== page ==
1

I have a color photo from Crete, Greece. Maybe around the 1960's? The size of the photo is 4-1/2" x 3-1/8". There is no border around the front. On the back, there are no printers logos. The only thing there is a long number that is printed almost the full width (about 2-3/8" across): 034020540. With a spaces between each number. And before the first number, 0, there is some kind of rectangle printing mark. I also have other photos that are black and white that have similar long numbers in the back. How can these be dated closely? Thank you.

1

The photofinishing industry begun automating film developing and printing starting well before 1940’s. Worldwide, these were not mini-labs, they were regional labs located in principal cities. By 1960 this industry utilized assembly line procedures.

Customers took their film to drugstores and camera shops for developing. Clerks accepted films and placed one roll in an induvial empty bag. Clerks wrote the customer’s name and filled out pre-printed instructions on each bag. instructions were, number of prints from each negative and desired print size etc. Each such location was assigned a location number and a delivery route number.

When the bag arrived at the lab, a numbered adhesive label was affixed to the bag. Each label had a duplicate with the same unique number (twin check system). The bag with its roll was sorted as to which developing machine room was appreciate. In total darkness, a machine operator unrolled the film and affixed the matching twin check to each. The film was then developed and emerged from the machine and matched to its bag via its unique number.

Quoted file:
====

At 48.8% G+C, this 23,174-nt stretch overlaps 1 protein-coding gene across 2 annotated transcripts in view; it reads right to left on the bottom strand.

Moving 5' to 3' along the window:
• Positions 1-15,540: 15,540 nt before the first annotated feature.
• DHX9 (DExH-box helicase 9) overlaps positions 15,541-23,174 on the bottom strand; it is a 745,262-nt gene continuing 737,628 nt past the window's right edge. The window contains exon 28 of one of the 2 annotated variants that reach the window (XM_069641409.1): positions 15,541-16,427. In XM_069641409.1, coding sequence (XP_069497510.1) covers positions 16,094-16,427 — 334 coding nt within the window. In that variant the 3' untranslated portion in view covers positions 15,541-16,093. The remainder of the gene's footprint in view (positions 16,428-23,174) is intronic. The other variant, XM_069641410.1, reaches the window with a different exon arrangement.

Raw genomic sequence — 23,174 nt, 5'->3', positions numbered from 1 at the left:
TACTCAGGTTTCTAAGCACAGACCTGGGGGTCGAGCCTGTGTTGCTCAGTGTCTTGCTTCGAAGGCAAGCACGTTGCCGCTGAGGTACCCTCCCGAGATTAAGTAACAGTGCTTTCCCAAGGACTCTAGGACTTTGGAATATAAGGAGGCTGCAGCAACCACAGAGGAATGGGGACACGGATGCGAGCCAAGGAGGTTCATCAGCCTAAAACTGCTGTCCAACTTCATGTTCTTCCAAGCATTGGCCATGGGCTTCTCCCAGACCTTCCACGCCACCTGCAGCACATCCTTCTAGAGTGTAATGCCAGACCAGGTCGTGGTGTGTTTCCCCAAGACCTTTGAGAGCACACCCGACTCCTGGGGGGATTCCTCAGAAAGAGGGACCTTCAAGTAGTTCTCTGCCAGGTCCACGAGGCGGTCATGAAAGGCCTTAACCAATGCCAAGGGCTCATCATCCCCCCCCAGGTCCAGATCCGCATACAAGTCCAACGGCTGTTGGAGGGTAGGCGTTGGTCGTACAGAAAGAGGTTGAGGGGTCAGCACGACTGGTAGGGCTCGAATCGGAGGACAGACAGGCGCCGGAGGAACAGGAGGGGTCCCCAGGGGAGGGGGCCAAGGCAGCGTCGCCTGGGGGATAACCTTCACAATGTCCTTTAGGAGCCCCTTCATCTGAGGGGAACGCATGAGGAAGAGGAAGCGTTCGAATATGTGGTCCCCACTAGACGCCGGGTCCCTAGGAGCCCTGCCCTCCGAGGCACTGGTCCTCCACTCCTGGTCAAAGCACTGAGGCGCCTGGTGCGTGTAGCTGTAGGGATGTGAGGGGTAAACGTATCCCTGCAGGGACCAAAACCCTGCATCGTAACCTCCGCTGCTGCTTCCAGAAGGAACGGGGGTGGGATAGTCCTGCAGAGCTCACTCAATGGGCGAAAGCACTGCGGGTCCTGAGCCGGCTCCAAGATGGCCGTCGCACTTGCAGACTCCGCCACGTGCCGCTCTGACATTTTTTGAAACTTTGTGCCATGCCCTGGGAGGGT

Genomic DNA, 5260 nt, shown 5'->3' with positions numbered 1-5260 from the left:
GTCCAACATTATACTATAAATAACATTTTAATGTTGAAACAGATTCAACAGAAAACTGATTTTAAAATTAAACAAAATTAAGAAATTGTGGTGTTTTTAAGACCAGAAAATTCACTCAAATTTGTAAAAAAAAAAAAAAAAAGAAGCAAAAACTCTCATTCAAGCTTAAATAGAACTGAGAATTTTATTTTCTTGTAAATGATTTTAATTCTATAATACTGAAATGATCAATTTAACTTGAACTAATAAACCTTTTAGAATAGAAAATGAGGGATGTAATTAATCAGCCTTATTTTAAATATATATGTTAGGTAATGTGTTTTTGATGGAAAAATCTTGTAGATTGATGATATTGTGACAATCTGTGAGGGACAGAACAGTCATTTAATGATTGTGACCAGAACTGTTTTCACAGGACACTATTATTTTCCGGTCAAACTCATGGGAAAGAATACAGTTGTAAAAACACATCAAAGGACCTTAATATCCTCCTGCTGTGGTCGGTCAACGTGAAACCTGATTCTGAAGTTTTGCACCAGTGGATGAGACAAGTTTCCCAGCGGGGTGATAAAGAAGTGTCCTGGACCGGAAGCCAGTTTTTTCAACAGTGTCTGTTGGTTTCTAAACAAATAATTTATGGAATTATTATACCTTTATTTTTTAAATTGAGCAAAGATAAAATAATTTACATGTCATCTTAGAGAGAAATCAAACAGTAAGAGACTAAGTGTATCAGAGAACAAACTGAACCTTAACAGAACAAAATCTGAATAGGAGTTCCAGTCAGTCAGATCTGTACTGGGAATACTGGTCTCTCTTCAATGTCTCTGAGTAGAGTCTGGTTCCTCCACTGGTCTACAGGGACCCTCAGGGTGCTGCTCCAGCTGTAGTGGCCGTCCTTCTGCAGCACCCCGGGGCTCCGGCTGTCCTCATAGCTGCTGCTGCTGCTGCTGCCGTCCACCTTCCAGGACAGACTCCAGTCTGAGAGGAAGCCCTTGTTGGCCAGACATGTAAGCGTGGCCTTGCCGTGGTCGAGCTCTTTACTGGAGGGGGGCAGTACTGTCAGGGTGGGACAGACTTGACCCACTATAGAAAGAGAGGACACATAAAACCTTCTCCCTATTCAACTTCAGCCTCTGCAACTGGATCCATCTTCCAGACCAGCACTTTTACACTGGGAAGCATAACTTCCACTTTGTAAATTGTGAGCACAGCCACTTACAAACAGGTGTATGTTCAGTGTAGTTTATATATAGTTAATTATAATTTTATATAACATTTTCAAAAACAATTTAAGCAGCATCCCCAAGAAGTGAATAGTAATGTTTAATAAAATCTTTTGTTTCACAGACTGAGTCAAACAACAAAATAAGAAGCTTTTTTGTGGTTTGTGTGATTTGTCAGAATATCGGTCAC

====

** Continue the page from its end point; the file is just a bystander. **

The bag and now developed roll of negatives was sent to a printing room. The film was manually threaded into a printing gate and a mechanical counter was dialed so that it displayed the unique twin check number. During the printing operation, a mechanical rubber stamp printing this number on the back of each print as it was exposed by the machine.

The now exposed print paper, in one long roll, perhaps 500 or 1000 feet long arrived at an assembly station. The prints were semiautomatically cut to size. The roll of film was also cut semiautomatically cut into strips, Prints, film and bag were thus matched by the assembly station operator. The bag with its now developed film and printer pictures was sent back to camera store or drugstore via a route driver.

Bottomed line number on the back of the print is the twin check number and not a date. In that era, if a date was printed, it was photographically applied in the margin of the print, exposed as the image was printed. This is a large number because a regional lab handled thousands of rolls per day.

0

You probably can't, unless you can contact the shop that originally developed the photos. And that is highly unlikely these days, as most shops that used to develop film or sent it out for development no longer do so, if those locations are even open.

The number on the back of the print is likely a serial number or counter of some sort, perhaps with some more information encoded in some of the digits. But unless you know the brand of developing equipment, or at least some information about who provided the service, you're probably out of luck.

1
  • 1
    In 1969 the brand of developing equipment was probably immaterial. (Most likely the film was manually developed and manually enlarged - the age of automated minilabs was in the not-to-distant future, but there weren't many, if any, around in 1969).The numbers at that time were almost certainly added using a separate device. – Michael C Mar 18 at 7:25

Your Answer

By clicking “Post Your Answer”, you agree to our terms of service, privacy policy and cookie policy

Not the answer you're looking for? Browse other questions tagged or ask your own question.